With borrowing costs at the lowest level in more than 2 1/2 years, Greek bonds signal increasing confidence the country is stemming the financial turmoil that triggered the euro region’s sovereign-debt crisis.
The yield on Greece’s bonds due in February 2023 closed below 10 percent on May 3 for the first time since October 2010 amid signs the nation has taken steps to tackle its fiscal deficit. The securities have rallied along with the debt of Spain, Italy and Ireland, as central banks in Europe, the U.S. and Japan have pursued accommodative monetary policies, fueling demand for Europe’s higher-yielding government debt.
“The Greek move is a standalone move,” said Owen Callan, an analyst at Danske Bank A/S in Dublin. “Hedge funds are getting involved after the stabilization and the slightly better-than-expected news on finances and privatizations in the last month. However, the market is highly illiquid and I don’t think it would take much to push it around.”
Greece’s 10-year bond yield slipped 28 basis points to 9.73 percent at 1:43 p.m. London time. The price of the 2 percent security due in February 2023 was at 58.495 percent of face value. The rate dropped 162 basis points, or 1.62 percentage point, to 9.80 percent during the week through May 3, the biggest decline since the period ended Dec. 7.
The 30-year bond yielded 8.51 percent, matching the least since February 2011.
The last time Greek 10-year yields closed below 10 percent was on Oct. 26, 2010. By then, borrowing costs were rising after the nation sparked Europe’s sovereign-debt crisis in 2009 by saying its deficit was bigger than previously thought.
Trading of Greek government debt through the electronic secondary securities market, or HDAT, totaled 59 million euros ($77.4 million) last month as of April 25, compared with 80 million euros for the whole of March, data from the Bank of Greece show. Trading slumped to zero in October 2011 from a peak of 136 billion euros in September 2004, the data show.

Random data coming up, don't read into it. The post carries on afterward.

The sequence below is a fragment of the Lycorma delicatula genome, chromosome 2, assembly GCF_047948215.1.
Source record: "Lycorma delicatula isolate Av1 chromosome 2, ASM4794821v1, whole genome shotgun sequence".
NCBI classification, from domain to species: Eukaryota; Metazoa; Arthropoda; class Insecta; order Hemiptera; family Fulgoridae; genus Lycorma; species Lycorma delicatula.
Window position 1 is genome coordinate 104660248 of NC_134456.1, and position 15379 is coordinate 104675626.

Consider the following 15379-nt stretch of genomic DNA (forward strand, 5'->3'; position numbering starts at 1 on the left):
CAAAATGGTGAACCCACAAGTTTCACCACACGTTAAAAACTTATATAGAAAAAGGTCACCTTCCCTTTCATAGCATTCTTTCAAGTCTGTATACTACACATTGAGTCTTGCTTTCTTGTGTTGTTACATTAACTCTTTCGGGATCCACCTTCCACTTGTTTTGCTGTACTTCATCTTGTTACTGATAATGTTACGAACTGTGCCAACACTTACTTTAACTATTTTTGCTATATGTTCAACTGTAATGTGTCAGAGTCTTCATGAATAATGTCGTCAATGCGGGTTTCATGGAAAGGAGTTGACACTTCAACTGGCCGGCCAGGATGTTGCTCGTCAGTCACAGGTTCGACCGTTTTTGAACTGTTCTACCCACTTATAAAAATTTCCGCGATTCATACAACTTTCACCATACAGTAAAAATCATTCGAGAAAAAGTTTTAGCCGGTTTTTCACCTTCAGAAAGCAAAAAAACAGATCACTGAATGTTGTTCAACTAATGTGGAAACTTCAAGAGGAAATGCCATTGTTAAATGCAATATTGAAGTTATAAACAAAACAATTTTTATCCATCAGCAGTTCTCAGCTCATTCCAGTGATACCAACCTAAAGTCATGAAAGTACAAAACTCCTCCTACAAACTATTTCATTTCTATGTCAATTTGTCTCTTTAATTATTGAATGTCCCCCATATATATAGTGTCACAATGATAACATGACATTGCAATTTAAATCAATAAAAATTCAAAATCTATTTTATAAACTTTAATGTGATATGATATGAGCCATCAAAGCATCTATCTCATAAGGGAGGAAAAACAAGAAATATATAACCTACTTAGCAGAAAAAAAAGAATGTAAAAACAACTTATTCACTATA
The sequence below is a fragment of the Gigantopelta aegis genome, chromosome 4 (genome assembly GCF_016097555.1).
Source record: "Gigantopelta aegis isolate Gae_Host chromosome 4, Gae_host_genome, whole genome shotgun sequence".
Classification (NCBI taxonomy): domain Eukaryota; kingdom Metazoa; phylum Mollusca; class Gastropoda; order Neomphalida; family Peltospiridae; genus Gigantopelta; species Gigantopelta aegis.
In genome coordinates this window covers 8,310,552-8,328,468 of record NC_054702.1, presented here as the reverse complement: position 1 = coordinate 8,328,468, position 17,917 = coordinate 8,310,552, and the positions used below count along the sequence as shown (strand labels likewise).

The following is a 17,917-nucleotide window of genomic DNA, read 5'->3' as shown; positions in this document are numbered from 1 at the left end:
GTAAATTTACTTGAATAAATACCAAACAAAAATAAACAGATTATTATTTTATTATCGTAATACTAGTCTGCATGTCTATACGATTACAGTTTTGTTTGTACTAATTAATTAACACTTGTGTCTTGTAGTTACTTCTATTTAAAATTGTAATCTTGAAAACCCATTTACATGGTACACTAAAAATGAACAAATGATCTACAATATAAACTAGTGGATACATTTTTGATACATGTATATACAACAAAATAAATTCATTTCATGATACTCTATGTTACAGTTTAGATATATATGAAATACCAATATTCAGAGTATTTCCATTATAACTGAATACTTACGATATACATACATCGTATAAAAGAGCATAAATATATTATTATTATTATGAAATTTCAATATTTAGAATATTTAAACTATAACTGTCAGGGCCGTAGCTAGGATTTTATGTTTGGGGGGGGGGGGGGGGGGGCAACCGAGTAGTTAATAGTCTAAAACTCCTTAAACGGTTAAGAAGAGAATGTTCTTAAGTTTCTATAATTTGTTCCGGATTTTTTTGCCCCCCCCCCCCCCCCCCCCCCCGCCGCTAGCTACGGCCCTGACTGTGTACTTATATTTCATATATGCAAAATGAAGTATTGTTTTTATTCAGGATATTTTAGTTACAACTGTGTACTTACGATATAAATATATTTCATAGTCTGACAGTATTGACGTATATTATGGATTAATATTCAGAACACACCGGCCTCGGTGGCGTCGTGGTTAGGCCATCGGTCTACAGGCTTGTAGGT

The 10-year yield reached as high as 44.21 percent before private bondholders agreed to write off more than 100 billion euros as part of a restructuring of the nation’s debt in March 2012. The nation agreed in December to pay 11.3 billion euros to buy back 32 billion euros of bonds, reducing its debt burden.
In order to cover pensions and wages, Greece is reliant on loans from the European Union and the International Monetary Fund that were agreed to as part of 240 billion euros of international bailouts in the past three years. The government and international creditors reached an accord April 15 on conditions required to receive more aid, including the firing of state workers and the extending of a property tax paid through electricity bills. That paved the way for the disbursement of the 2.8 billion euros remaining from a previous review.
Greece expects approval for the next tranche of 6 billion euros on May 13, Finance Minister Yannis Stournaras said on April 27. The funds will enable the government to pay a bond held by the European Central Bank that matures on May 20.
Greece needs to avoid across-the-board budget cuts that disproportionately hurt pensioners and employees as it moves into the next phase of its bailout and tries to restore growth, the IMF said yesterday. With a debt burden that is still too high, Greece needs in-depth changes to its economy to both meet its fiscal targets and attract investors, according to the Washington-based lender.